13 October 2012

Kenya: Election Battle Shifts to Courts

The battleground for next year's general election is now shifting from the Independent Electoral and Boundaries Commission to the judiciary where crucial pronouncements are pending or are likely to be made.

Besides the much-awaited determination on eligibility of Deputy Prime Minister Uhuru Kenyatta and Eldoret North MP William Ruto to contest for the presidency, a number of other key determinations are in the offing.

The Commission for the Implementation of the Constitution (CIC) has a number of cases among them one seeking to stop Parliament from providing a soft landing for political losers as nominees of parties. CIC is also in court against Parliament over the alleged "watering down" of the Leadership Bill.

This week, Attorney General Githu Muigai asked the Supreme Court to offer an advisory on gender and integrity provisions of the constitution. He also wants the court to offer guidance on handling of first round presidential disputes.

Besides these determinations and a number of others that might come by, the judiciary will also hear and determine election petitions for both levels of government- national and county, within six months after the election. A number of rulings with serious impact on the election have so far been delivered.

Among these is the January decision on election date, the August tribunal decision on deputy Chief Justice Nancy Baraza and the September High Court decision nullifying the appointment of Mumo Matemu as chair of Ethics and Anti Corruption Commission.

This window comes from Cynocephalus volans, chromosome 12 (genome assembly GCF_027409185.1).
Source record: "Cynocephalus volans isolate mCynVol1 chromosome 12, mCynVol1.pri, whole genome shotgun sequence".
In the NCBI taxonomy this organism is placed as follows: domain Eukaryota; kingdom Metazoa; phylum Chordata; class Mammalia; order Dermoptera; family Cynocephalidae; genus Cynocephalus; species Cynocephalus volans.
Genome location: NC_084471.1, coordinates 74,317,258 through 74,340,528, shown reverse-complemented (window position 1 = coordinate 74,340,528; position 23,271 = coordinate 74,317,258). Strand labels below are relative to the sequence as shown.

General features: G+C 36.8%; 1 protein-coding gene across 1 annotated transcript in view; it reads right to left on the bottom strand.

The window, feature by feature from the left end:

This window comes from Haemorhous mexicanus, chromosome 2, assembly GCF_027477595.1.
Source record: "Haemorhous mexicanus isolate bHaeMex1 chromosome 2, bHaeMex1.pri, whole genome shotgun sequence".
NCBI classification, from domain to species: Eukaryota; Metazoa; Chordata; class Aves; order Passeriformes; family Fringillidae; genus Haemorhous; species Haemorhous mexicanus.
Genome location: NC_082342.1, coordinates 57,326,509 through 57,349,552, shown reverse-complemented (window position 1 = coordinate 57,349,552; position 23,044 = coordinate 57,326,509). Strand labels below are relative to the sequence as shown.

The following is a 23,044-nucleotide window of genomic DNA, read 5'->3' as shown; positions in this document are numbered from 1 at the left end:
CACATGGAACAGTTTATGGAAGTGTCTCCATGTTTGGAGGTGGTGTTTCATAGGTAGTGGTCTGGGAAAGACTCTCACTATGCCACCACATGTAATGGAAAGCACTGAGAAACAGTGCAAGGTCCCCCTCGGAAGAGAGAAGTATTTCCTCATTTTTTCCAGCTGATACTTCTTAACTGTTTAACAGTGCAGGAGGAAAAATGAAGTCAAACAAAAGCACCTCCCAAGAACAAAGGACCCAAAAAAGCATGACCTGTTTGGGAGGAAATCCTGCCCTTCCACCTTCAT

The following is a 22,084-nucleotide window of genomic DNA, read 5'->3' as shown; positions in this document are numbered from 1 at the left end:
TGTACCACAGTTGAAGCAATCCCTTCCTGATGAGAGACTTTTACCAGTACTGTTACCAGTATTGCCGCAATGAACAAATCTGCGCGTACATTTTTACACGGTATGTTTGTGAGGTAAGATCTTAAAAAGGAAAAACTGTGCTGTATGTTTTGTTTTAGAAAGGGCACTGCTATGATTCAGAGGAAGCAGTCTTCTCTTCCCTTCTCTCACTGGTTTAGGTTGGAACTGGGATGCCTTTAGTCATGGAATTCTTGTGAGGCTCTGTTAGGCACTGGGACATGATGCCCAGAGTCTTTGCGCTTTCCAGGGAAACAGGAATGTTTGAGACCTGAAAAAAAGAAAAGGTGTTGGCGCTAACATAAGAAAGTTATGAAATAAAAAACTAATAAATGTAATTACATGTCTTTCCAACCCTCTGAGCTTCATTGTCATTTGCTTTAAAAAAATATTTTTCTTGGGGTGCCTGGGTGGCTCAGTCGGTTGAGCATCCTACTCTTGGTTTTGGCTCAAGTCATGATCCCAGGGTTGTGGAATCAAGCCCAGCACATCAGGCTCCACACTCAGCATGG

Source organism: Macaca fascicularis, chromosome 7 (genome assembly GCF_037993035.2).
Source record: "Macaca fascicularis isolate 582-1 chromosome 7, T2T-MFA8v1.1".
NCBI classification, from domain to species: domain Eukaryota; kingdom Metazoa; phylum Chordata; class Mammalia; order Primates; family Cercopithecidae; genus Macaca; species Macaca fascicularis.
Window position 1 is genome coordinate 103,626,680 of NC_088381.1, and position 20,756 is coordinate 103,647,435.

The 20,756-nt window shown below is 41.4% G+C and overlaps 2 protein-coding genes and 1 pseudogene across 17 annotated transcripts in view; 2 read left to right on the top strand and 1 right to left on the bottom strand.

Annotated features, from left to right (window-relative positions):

"Yes we acknowledge that so much is placed on us this time round. However, it has to be realised that part of the immense public confidence is misplaced in the sense that all other institutions have to play their respective roles," a judge told the Star.

According to the judge, the judiciary is "preparing and bettering itself" to handle the challenges that will come with the first election under the new constitution. He, however, insists that it must be remembered that judiciary is at the tail end of the justice chain.

"Other institutions must rise to the occasion as well. The Ethics and Anti Corruption Commission must be in place and active, the IEBC must do its work; we must have an engaged and active citizenry. The police must equally do their work if we have to deliver it this time round," he cautioned.

The judge fears that the judiciary may be setting itself up for failure if citizens do not fully understand its role in an election process. He says election is a process and more often than not, judiciary gets much involved on dispute resolution at the very end.

Already, the judiciary has a running committee preparing itself to handle the election matters. The committee released an interim report last month alerting the country of certain legal loopholes which need to be fixed before the election.